Ms Barra, whose career started on a factory floor as an intern more than 30 years ago, has been in charge of product development and quality of all GM cars and trucks for 22 months.
General Motors picks industry’s first female chief executive
General Motors named Mary Barra to succeed Dan Akerson as chief executive officer, making her the first female CEO in the global automotive industry. Mr Akerson is retiring on January 15, and Tim Solso was named chairman.
Mr Akerson, chief executive since 2010, turned 65 in October and his wife was recently diagnosed with an advanced stage of cancer, GM said in a statement. Mr Solso is the former chief executive and chairman of Cummins. Dan Ammann, the chief financial officer, was named president of the company.
Ms Barra, 51, whose career started on a factory floor as an intern more than 30 years ago, has been in charge of product development and quality of all GM cars and trucks for 22 months, fostering collaboration and wringing costs out of the supply chain. The daughter of a Pontiac die maker takes the helm after the US government sold its stake in GM, giving her full freedom to take on domestic and Japanese manufacturers whose price competition threatens profit.
Succession is “one of the most important risks at General Motors for an investor with a medium- to long-term horizon,” Adam Jonas, an analyst with Morgan Stanley, said in an interview earlier this year. “Leadership in the auto industry – one leader can make tens of billions of difference. We’ve seen that.”
As the first female chief executive of a global automaker, Ms Barra joins Ginni Rometty at International Business Machines, Indra Nooyi at PepsiCo, Marissa Mayer at Yahoo!, Hewlett- Packard’s Meg Whitman and Ursula Burns of Xerox as women who have risen to run major US corporations.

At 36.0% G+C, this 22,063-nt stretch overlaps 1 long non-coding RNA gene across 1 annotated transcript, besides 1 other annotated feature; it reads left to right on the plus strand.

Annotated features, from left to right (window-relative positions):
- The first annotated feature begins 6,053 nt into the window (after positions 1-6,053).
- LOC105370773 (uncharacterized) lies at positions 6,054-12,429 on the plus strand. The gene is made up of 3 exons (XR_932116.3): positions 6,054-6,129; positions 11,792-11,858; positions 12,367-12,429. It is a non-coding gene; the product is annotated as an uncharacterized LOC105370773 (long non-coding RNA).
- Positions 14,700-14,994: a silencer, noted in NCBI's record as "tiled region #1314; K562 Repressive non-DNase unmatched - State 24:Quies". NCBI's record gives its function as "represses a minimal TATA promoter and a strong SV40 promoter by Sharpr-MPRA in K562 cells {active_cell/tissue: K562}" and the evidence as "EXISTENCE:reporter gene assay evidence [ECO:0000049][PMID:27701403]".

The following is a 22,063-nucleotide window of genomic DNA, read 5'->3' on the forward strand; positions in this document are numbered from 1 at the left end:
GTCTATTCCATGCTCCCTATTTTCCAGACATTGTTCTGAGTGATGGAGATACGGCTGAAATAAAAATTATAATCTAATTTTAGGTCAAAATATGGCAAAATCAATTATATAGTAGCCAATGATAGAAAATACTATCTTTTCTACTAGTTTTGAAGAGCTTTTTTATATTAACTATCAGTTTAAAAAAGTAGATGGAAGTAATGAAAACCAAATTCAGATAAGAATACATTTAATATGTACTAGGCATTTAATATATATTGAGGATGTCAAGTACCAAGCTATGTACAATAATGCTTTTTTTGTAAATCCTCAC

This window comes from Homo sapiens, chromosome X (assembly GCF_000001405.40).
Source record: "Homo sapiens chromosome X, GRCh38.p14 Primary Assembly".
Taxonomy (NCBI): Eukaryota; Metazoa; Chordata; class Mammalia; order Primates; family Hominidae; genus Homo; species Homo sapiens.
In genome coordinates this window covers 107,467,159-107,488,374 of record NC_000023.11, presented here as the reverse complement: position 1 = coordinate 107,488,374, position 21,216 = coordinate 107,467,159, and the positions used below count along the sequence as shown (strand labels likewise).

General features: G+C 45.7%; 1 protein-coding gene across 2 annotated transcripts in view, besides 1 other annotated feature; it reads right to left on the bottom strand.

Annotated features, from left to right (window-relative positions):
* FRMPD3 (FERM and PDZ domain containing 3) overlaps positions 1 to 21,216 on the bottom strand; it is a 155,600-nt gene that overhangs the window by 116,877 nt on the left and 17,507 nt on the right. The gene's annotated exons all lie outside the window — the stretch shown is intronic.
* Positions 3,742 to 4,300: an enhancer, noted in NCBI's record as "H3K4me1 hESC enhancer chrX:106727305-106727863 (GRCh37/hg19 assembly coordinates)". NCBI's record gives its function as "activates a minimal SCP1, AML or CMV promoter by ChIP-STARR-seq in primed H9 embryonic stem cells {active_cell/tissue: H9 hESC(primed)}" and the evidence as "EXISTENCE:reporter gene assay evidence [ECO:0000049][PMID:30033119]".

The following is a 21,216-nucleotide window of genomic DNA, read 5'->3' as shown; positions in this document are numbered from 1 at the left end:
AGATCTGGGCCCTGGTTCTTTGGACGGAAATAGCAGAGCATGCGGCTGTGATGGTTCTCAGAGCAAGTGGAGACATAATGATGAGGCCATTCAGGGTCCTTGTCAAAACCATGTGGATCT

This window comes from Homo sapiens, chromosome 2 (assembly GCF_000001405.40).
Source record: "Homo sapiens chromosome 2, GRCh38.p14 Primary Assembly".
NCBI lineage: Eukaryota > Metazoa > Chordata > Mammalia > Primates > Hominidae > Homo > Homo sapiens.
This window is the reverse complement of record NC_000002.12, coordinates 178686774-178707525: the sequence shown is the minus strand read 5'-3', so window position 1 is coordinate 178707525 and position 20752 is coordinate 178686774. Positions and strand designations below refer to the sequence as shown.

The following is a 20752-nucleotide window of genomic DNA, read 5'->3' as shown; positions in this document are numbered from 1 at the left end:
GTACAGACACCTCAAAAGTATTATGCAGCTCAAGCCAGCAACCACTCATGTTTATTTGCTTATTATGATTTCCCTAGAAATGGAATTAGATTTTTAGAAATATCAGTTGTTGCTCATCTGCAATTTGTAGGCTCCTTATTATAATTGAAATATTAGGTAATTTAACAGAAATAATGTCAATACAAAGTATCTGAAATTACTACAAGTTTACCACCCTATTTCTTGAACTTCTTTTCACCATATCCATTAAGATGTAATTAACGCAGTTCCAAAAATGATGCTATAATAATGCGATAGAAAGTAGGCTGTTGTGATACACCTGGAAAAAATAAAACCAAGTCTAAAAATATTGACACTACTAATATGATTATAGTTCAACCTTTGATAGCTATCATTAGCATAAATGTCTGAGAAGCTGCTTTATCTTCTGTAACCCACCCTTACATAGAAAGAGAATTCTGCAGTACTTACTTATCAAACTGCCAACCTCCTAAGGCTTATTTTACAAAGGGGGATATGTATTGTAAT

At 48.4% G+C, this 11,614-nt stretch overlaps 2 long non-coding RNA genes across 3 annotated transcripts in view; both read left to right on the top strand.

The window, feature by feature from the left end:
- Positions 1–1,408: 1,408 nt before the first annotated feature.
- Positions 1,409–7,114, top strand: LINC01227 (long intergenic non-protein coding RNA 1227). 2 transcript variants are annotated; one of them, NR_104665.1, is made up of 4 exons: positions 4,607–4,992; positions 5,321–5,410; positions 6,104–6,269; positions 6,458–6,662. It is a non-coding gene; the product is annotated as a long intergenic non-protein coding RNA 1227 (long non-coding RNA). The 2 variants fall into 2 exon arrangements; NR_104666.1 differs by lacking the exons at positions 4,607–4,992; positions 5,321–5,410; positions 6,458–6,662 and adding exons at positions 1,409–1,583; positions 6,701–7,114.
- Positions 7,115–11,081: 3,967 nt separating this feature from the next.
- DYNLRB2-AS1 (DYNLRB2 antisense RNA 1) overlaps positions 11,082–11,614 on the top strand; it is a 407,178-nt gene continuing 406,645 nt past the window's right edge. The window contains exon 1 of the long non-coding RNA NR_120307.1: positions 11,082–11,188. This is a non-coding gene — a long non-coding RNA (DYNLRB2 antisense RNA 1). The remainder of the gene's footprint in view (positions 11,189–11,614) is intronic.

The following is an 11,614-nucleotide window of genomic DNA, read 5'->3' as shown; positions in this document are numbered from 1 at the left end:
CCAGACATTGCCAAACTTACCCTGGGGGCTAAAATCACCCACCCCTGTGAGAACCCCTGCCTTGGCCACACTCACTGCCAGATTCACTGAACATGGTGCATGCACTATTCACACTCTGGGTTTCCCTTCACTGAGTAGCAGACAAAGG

Ms Barra began with GM in 1980 as a student at General Motors Institute (since renamed Kettering University) in Flint, Michigan, and landed her first job as a plant engineer at Pontiac Motor Division, where her father worked for 39 years. There were few women and even fewer 18-year-olds.
“It was a rougher environment,” she said in an interview in March. “It makes you harder.”
Her big break came when GM put her in a programme for high- potential workers and gave her a scholarship to get an MBA from the Stanford Graduate School of Business. She became an executive assistant for then-CEO Jack Smith, a perch that gave her a window into how the company worked. She recalls visiting senior leaders at GM to talk about diversity and women’s issues while she was pregnant.
Ms Barra has played a role in GM management for a generation. Her career has include time as vice president of global manufacturing engineering, head of GM’s Detroit Hamtramck Assembly plant and executive director of competitive operations engineering. Before becoming GM’s first female product chief, she was the company’s top human-resources executive.
Most recently she led the company’s US$15 billion vehicle-development operations, a high-profile role that’s given her sway over the look and feel of the full line of GM cars and trucks. She was promoted to that position in early 2011, less than six months after Mr Akerson became chief executive.
Some of the new vehicles to come out under her include the Chevrolet Impala, the first US sedan in at least 20 years chosen by Consumer Reports as as the best on the market, and the Cadillac CTS, picked as Motor Trend’s car of the year.